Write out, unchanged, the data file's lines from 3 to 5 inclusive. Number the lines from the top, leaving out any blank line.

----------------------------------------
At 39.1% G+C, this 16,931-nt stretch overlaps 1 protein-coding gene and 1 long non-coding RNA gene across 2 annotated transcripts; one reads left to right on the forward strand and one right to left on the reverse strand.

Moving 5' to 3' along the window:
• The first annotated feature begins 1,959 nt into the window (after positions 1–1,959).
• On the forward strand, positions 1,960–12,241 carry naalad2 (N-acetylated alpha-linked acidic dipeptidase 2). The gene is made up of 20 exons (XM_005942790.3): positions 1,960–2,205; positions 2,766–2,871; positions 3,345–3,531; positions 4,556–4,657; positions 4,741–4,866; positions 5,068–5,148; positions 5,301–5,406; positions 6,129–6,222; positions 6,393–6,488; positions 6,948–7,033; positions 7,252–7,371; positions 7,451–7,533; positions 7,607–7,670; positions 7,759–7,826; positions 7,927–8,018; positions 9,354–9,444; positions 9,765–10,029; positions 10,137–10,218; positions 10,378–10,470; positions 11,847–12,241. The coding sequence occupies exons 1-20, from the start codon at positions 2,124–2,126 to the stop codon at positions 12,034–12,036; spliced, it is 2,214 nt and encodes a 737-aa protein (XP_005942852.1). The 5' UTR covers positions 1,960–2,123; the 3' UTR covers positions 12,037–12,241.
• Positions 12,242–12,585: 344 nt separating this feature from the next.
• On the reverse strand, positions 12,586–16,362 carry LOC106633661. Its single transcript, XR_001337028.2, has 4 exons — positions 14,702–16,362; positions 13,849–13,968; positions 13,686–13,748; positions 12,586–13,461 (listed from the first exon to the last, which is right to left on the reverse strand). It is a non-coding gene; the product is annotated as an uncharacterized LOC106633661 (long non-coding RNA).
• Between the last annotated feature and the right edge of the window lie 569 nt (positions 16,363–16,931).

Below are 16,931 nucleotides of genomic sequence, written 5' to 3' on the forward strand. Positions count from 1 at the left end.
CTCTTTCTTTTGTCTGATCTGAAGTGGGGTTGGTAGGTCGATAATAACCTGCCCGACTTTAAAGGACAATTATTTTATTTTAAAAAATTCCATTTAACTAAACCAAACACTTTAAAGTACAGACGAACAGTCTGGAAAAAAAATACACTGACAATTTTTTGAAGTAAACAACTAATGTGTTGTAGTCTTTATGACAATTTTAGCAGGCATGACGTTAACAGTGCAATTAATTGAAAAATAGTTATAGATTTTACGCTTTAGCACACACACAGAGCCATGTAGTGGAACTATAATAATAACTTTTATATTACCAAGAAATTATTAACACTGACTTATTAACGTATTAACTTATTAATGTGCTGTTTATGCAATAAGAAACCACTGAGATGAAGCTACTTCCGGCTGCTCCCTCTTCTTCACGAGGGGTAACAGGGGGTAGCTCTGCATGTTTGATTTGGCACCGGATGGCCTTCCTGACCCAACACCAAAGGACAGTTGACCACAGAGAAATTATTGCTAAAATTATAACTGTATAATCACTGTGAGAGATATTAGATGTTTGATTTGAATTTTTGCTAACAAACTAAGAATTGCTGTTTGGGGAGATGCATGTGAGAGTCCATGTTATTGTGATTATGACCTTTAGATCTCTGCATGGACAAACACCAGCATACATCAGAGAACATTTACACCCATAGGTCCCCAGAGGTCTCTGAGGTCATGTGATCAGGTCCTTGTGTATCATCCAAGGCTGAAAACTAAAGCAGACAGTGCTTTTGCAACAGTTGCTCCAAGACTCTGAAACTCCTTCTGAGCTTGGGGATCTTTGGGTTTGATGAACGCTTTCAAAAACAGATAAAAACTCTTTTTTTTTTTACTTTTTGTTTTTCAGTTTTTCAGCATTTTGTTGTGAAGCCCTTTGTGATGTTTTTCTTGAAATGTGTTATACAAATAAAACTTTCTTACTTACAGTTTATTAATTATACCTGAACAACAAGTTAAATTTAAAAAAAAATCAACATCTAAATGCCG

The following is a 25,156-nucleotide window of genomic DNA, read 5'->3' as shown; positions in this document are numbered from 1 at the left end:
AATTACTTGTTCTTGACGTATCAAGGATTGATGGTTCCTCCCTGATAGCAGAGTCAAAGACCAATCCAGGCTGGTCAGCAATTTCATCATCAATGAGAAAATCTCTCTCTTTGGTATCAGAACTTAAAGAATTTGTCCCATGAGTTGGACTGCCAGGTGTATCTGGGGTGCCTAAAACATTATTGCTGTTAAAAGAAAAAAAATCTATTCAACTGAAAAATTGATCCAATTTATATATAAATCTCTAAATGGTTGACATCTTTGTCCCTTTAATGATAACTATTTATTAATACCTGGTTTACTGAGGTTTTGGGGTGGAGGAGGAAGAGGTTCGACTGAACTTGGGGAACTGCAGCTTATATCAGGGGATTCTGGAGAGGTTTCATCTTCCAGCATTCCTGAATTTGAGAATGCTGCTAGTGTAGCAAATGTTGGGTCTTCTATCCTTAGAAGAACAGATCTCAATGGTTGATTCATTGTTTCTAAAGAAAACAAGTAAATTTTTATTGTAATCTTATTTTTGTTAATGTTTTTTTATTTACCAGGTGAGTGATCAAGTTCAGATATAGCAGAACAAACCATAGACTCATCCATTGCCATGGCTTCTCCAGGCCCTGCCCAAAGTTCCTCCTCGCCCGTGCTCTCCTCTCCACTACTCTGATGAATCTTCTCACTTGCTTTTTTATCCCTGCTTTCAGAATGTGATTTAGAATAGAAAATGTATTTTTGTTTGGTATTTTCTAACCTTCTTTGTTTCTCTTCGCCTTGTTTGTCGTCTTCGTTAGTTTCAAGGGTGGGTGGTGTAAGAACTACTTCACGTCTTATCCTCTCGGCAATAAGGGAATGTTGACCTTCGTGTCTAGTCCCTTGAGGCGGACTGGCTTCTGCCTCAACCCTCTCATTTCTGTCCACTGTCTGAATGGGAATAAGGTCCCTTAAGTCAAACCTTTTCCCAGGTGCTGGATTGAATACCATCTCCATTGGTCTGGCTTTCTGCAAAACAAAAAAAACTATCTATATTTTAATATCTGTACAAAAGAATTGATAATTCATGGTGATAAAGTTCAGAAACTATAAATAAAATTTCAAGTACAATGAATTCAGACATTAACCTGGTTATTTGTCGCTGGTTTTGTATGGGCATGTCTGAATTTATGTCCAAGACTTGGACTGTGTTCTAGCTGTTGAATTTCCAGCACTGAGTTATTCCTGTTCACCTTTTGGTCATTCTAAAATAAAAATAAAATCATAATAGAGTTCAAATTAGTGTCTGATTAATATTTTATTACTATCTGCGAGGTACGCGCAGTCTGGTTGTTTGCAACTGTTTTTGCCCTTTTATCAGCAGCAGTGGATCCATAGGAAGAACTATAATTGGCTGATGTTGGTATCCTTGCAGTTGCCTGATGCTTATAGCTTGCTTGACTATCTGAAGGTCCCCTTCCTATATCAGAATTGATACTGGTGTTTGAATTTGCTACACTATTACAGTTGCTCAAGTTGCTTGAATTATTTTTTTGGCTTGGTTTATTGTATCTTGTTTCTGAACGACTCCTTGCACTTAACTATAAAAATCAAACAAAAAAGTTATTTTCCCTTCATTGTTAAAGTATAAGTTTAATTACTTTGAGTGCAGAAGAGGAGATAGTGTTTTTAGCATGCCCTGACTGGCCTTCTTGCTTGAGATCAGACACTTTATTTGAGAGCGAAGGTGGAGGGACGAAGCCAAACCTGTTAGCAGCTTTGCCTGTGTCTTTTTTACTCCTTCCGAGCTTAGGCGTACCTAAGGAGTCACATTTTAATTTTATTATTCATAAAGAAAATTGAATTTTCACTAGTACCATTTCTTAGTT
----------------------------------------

• The first annotated feature begins 1,959 nt into the window (after positions 1–1,959).
• On the forward strand, positions 1,960–12,241 carry naalad2 (N-acetylated alpha-linked acidic dipeptidase 2). The gene is made up of 20 exons (XM_005942790.3): positions 1,960–2,205; positions 2,766–2,871; positions 3,345–3,531; positions 4,556–4,657; positions 4,741–4,866; positions 5,068–5,148; positions 5,301–5,406; positions 6,129–6,222; positions 6,393–6,488; positions 6,948–7,033; positions 7,252–7,371; positions 7,451–7,533; positions 7,607–7,670; positions 7,759–7,826; positions 7,927–8,018; positions 9,354–9,444; positions 9,765–10,029; positions 10,137–10,218; positions 10,378–10,470; positions 11,847–12,241. The coding sequence occupies exons 1-20, from the start codon at positions 2,124–2,126 to the stop codon at positions 12,034–12,036; spliced, it is 2,214 nt and encodes a 737-aa protein (XP_005942852.1). The 5' UTR covers positions 1,960–2,123; the 3' UTR covers positions 12,037–12,241.
• Positions 12,242–12,585: 344 nt separating this feature from the next.